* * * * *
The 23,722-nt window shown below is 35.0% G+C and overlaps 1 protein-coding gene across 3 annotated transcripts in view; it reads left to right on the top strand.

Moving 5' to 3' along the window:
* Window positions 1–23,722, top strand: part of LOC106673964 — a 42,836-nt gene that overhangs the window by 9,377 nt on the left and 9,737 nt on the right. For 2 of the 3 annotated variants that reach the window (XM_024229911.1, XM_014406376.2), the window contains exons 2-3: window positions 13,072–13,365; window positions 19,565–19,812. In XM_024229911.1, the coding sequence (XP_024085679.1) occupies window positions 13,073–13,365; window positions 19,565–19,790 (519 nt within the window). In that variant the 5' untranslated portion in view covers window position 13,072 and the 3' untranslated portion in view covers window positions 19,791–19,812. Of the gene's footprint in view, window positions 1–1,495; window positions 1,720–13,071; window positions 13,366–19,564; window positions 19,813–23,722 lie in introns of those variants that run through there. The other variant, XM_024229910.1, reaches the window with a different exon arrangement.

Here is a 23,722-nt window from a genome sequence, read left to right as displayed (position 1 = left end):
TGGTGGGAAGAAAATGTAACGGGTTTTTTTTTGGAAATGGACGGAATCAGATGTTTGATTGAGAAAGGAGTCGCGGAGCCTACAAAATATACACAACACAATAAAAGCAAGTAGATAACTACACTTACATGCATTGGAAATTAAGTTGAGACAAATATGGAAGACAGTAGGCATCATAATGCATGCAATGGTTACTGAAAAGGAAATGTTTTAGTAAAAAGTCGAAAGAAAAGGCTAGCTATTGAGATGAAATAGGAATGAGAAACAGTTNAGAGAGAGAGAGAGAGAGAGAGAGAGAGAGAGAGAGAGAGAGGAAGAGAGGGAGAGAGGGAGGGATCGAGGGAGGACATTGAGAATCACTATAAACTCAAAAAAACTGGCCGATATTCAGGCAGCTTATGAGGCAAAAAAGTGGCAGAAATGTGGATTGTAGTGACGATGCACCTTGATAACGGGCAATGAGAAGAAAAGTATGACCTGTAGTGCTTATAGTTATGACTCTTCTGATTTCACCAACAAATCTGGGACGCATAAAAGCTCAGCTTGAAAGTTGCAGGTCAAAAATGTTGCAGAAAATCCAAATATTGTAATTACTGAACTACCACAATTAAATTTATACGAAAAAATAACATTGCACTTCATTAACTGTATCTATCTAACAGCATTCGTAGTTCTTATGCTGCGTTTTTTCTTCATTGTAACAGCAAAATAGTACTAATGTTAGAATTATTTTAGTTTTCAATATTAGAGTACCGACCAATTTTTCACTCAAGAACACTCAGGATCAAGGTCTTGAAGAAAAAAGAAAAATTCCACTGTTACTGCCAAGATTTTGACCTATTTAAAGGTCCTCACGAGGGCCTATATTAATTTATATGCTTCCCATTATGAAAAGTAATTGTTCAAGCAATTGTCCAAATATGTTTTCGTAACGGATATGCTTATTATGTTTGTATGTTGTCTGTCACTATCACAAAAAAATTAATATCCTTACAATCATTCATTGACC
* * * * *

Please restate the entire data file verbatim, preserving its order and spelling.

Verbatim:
The 23,722-nt window shown below is 35.0% G+C and overlaps 1 protein-coding gene across 3 annotated transcripts in view; it reads left to right on the top strand.

Moving 5' to 3' along the window:
* Window positions 1–23,722, top strand: part of LOC106673964 — a 42,836-nt gene that overhangs the window by 9,377 nt on the left and 9,737 nt on the right. For 2 of the 3 annotated variants that reach the window (XM_024229911.1, XM_014406376.2), the window contains exons 2-3: window positions 13,072–13,365; window positions 19,565–19,812. In XM_024229911.1, the coding sequence (XP_024085679.1) occupies window positions 13,073–13,365; window positions 19,565–19,790 (519 nt within the window). In that variant the 5' untranslated portion in view covers window position 13,072 and the 3' untranslated portion in view covers window positions 19,791–19,812. Of the gene's footprint in view, window positions 1–1,495; window positions 1,720–13,071; window positions 13,366–19,564; window positions 19,813–23,722 lie in introns of those variants that run through there. The other variant, XM_024229910.1, reaches the window with a different exon arrangement.

Here is a 23,722-nt window from a genome sequence, read left to right as displayed (position 1 = left end):
TGGTGGGAAGAAAATGTAACGGGTTTTTTTTTGGAAATGGACGGAATCAGATGTTTGATTGAGAAAGGAGTCGCGGAGCCTACAAAATATACACAACACAATAAAAGCAAGTAGATAACTACACTTACATGCATTGGAAATTAAGTTGAGACAAATATGGAAGACAGTAGGCATCATAATGCATGCAATGGTTACTGAAAAGGAAATGTTTTAGTAAAAAGTCGAAAGAAAAGGCTAGCTATTGAGATGAAATAGGAATGAGAAACAGTTNAGAGAGAGAGAGAGAGAGAGAGAGAGAGAGAGAGAGAGAGAGGAAGAGAGGGAGAGAGGGAGGGATCGAGGGAGGACATTGAGAATCACTATAAACTCAAAAAAACTGGCCGATATTCAGGCAGCTTATGAGGCAAAAAAGTGGCAGAAATGTGGATTGTAGTGACGATGCACCTTGATAACGGGCAATGAGAAGAAAAGTATGACCTGTAGTGCTTATAGTTATGACTCTTCTGATTTCACCAACAAATCTGGGACGCATAAAAGCTCAGCTTGAAAGTTGCAGGTCAAAAATGTTGCAGAAAATCCAAATATTGTAATTACTGAACTACCACAATTAAATTTATACGAAAAAATAACATTGCACTTCATTAACTGTATCTATCTAACAGCATTCGTAGTTCTTATGCTGCGTTTTTTCTTCATTGTAACAGCAAAATAGTACTAATGTTAGAATTATTTTAGTTTTCAATATTAGAGTACCGACCAATTTTTCACTCAAGAACACTCAGGATCAAGGTCTTGAAGAAAAAAGAAAAATTCCACTGTTACTGCCAAGATTTTGACCTATTTAAAGGTCCTCACGAGGGCCTATATTAATTTATATGCTTCCCATTATGAAAAGTAATTGTTCAAGCAATTGTCCAAATATGTTTTCGTAACGGATATGCTTATTATGTTTGTATGTTGTCTGTCACTATCACAAAAAAATTAATATCCTTACAATCATTCATTGACC